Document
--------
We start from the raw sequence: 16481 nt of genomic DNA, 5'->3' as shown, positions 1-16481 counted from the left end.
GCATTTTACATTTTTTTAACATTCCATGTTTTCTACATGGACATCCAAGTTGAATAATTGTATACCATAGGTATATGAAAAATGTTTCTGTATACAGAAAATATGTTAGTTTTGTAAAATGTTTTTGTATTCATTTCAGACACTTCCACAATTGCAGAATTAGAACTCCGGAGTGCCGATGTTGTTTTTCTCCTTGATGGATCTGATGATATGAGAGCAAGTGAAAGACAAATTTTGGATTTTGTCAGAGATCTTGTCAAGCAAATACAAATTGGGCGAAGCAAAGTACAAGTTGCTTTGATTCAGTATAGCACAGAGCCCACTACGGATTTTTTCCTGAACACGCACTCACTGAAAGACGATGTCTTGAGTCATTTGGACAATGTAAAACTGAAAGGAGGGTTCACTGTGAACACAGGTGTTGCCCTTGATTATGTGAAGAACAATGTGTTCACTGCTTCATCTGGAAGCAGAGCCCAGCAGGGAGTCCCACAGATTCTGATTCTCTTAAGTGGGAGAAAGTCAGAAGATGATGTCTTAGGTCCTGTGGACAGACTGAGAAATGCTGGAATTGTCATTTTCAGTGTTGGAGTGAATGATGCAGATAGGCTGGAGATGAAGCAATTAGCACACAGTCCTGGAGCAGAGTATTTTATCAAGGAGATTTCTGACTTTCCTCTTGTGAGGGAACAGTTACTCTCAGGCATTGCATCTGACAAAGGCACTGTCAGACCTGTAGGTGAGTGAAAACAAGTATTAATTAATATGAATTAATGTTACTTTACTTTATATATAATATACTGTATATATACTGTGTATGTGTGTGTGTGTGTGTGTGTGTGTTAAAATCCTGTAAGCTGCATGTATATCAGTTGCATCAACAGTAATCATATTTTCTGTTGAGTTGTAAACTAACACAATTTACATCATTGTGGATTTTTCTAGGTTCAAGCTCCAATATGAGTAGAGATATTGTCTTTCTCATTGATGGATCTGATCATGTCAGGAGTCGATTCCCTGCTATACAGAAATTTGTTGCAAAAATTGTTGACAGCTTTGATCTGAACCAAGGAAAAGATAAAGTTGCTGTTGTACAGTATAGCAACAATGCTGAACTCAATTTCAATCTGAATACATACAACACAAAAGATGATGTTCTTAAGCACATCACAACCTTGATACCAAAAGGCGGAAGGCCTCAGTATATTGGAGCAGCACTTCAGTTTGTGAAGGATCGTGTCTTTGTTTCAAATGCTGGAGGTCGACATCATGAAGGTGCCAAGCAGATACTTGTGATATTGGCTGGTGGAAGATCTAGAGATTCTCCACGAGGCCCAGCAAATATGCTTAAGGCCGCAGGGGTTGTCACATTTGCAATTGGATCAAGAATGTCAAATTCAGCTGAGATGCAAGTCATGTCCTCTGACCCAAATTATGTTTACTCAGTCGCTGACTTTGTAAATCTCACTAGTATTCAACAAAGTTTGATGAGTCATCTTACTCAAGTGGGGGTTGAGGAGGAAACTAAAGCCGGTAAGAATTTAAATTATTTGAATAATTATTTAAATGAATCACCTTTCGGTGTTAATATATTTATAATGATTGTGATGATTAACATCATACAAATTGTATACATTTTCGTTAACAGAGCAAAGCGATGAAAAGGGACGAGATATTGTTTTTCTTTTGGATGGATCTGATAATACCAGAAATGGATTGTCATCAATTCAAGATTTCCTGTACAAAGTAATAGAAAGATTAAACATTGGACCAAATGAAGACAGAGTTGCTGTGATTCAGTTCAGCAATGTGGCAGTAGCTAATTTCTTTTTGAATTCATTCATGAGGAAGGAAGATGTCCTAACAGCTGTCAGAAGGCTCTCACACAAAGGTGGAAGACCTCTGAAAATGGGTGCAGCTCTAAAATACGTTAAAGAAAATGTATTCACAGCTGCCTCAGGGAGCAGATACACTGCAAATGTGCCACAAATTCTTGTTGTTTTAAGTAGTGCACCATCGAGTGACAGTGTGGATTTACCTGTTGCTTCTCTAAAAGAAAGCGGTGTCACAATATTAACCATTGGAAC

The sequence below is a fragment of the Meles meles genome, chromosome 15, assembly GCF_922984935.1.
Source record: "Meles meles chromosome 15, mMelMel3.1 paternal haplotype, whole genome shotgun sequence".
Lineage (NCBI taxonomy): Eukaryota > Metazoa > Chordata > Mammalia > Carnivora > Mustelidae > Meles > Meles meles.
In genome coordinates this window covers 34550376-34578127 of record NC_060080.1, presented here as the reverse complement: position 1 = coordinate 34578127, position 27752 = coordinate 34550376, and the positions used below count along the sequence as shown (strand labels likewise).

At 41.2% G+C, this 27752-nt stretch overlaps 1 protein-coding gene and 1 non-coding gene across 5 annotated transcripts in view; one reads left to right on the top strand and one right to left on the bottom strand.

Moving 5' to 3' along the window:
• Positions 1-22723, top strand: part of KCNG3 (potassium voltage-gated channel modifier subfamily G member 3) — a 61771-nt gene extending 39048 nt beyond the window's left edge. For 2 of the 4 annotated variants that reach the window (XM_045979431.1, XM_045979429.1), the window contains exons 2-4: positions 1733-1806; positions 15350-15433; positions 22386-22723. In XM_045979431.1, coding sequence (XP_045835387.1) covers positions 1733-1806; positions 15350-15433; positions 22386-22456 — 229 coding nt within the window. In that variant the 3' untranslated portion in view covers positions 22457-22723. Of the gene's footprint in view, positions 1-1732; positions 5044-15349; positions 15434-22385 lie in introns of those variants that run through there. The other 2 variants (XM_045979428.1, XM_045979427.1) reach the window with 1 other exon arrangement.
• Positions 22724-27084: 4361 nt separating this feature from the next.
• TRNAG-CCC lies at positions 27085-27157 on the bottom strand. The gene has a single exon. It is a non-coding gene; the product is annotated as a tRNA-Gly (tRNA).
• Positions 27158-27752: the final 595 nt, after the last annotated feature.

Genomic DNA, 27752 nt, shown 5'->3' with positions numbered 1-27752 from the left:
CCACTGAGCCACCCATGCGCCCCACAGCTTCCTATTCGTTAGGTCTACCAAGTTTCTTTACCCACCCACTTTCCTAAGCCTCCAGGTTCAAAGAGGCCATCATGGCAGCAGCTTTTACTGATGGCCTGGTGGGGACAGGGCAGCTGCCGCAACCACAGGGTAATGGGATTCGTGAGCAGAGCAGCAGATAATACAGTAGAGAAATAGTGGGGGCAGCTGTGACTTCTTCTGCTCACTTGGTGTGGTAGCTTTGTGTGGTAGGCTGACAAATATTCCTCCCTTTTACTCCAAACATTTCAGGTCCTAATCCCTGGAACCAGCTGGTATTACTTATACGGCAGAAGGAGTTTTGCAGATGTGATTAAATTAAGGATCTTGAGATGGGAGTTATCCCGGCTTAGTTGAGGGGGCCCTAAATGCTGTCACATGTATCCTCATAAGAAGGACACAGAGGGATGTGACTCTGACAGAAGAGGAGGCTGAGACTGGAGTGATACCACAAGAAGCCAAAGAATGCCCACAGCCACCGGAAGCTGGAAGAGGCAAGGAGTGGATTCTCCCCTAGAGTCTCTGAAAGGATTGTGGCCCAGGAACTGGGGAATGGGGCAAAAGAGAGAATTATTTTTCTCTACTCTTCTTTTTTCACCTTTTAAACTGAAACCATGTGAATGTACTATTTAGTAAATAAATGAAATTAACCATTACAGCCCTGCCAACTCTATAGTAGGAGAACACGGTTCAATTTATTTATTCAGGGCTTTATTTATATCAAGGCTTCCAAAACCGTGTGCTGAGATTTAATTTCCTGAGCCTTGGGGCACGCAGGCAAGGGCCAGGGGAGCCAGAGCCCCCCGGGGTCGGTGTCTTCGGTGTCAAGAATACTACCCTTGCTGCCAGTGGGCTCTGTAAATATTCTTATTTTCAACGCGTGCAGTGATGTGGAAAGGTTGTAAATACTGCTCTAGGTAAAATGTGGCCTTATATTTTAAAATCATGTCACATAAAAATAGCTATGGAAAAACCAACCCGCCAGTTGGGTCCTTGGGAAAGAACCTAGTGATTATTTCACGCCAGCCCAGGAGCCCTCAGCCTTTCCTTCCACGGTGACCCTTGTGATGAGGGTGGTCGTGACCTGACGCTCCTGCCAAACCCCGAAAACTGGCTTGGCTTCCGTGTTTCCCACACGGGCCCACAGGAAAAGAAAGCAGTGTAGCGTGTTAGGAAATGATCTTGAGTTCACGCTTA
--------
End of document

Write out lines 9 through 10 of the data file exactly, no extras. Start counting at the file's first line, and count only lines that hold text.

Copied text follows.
• Positions 1-22723, top strand: part of KCNG3 (potassium voltage-gated channel modifier subfamily G member 3) — a 61771-nt gene extending 39048 nt beyond the window's left edge. For 2 of the 4 annotated variants that reach the window (XM_045979431.1, XM_045979429.1), the window contains exons 2-4: positions 1733-1806; positions 15350-15433; positions 22386-22723. In XM_045979431.1, coding sequence (XP_045835387.1) covers positions 1733-1806; positions 15350-15433; positions 22386-22456 — 229 coding nt within the window. In that variant the 3' untranslated portion in view covers positions 22457-22723. Of the gene's footprint in view, positions 1-1732; positions 5044-15349; positions 15434-22385 lie in introns of those variants that run through there. The other 2 variants (XM_045979428.1, XM_045979427.1) reach the window with 1 other exon arrangement.
• Positions 22724-27084: 4361 nt separating this feature from the next.